Mental Health Awareness Week? Mental Health Awareness Period.

Sorry I severely click-baited you with my controversial title, but imagine this:

One day, you’re sat on the toilet doing your business and a blog post pops up saying ‘Happy Physical Health Awareness Week!’

That wouldn’t happen, never in a million years. From the minute we’re born, everything is about our physical health. It’s about the midwife coming to check up on you and your weight, it’s about being told to be careful around certain objects so you don’t get a cut. It’s the appointments for vaccinations and the holding hands on the other side of the road and the looking out for the green man on the traffic lights. But from the minute we’re little, we’re always conditioned to put our physical health before our mental health. This is where the title comes in. Mental Health Awareness Week is a joke, it’s ridiculous because it shouldn’t be a thing. It should be regarded just as closely as physical health and in equals. Our bodies don’t function right if our brains are poorly and it destroys me on the inside to say that we as a society are so backwards still when it comes to mental health and supporting those that are struggling, that we have to dedicate a week on the calendar for it. You see, usually when we dedicate a week to things such as awareness weeks, it’s because a minority that deserve to be recognised and empathised with suffer from that particular thing. However, Mental Health is not something which affects a minority, it’s something which could affect all of us at one point in our lives. And a majority of people in the U.K suffer with mental disorders, which is why I’m writing this blog post so angrily currently.

Mental Health Services ran by the NHS such as CAMHS which help children and teenagers suffering from Mental Disorders and disturbances were most popular in the last three years. More people are coming forward and asking for help because they realise they can’t do it on their own. However, with these NHS workers being underpaid and overworked, there’s a huge lack of funding and workers for these services so it’s not always an easy ride if you go it seeking help. Diagnoses can be slow, some people are rejected and it’s because there’s so many people needing these services. The current Government in the U.K isn’t helping with Mental Health or funding for services such as CAMHS, which is why it’s important to register to vote by May 22nd to Vote June 6th. If this is something you’re passionate about, look for Mental Health when the party manifesto’s are published.

I see many people all over social media sharing their experiences of Mental Health today, and many praising them for being strong. But the fact this is all over my timeline says something incredible and terrifying about the Millennial Generation and their mental health. I think in a world where we’re so health obsessed and eating right to avoid getting things like diabetes and heart disease, we need more people who come forward at the top of the pyramid to say, “This is what we need to do to support those with poor mental health, so they have better quality of life.” We’re so focused on our organs, on our bone structure, what we’re eating, our appearances, our genetics that we don’t think for a second about why our mental illnesses creep up on us.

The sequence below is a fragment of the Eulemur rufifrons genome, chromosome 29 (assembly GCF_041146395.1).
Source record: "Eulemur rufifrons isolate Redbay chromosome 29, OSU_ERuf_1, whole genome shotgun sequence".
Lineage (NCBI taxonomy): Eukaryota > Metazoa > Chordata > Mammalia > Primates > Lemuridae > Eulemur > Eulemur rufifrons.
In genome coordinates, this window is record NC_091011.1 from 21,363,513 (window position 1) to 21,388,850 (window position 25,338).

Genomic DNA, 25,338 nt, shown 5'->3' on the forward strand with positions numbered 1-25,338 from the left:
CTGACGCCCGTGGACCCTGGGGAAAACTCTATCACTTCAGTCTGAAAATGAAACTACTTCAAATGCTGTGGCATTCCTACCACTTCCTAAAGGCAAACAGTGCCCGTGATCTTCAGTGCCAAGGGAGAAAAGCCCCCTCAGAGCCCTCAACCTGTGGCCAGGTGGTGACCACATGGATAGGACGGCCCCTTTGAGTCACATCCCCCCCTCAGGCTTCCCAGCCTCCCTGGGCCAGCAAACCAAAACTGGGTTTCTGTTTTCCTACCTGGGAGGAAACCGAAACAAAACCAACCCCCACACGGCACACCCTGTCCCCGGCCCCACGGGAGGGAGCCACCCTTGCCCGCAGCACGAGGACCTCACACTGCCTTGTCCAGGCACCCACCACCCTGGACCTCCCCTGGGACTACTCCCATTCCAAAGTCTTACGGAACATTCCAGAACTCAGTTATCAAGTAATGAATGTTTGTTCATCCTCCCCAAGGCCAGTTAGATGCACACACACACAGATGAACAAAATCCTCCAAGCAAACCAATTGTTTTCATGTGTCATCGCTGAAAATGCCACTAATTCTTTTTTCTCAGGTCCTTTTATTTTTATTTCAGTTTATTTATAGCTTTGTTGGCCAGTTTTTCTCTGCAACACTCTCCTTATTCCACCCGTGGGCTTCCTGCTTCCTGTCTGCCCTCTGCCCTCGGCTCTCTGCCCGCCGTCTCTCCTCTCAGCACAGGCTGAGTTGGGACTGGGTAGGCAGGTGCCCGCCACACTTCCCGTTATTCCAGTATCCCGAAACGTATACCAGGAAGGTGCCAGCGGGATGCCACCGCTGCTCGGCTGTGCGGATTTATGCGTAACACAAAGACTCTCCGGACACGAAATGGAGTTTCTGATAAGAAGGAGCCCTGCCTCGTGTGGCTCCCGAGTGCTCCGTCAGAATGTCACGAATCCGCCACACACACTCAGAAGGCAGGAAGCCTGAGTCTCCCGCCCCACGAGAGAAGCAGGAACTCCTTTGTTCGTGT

There are many factors, permanent levels of stress can lead to a general anxiety disorder, but traumatic life incidents can lead to severe anxiety, which is the top of the anxiety pyramid. Having experienced severe anxiety myself, I can tell you it’s not an attention seeking thing, it’s pushing away your friends so you don’t have to leave your house. It’s keeping quiet as you’re afraid everything is bad, it’s not changing your deodorant brand for ten years in case the change in your life creates a change in your fate and sends you bad destiny. It’s rages of anger and inner monologues of hatred, it’s despising those that don’t understand. It’s feeling exhausted and heavy hearted 24/7 and then going home to celebrate the fact you kept it in for eight hours, only to have a panic attack and tear your hair out in clumps accidentally. It’s losing people, losing hope, losing sleep.

In the U.K, we have some of the biggest rates of self harm and suicide, something which to me SHOULD DEFINITELY come under physical health just as much as mental health. It’s about time we stopped seeing those ‘talk to frank’ posters, and instead have those topics incorporated into every day conversation from a young age. Yes, it’s controversial and yes, it’s triggering. But from the age of eleven, when things start to get really tough due to school pressure and puberty/hormone changes, those things should definitely be talked about.

Imagine having an illness and not telling anybody, not being able to get help because services were under funded and workers were overworked. Imagine being scared of passing out so you don’t go out, only to lose everyone around you and end up alone. That wouldn’t happen, because you would automatically get help for your body. But not for your mind.

It’s good we have an awareness week, but we need an awareness day 364 days of the year. Lets keep talking.



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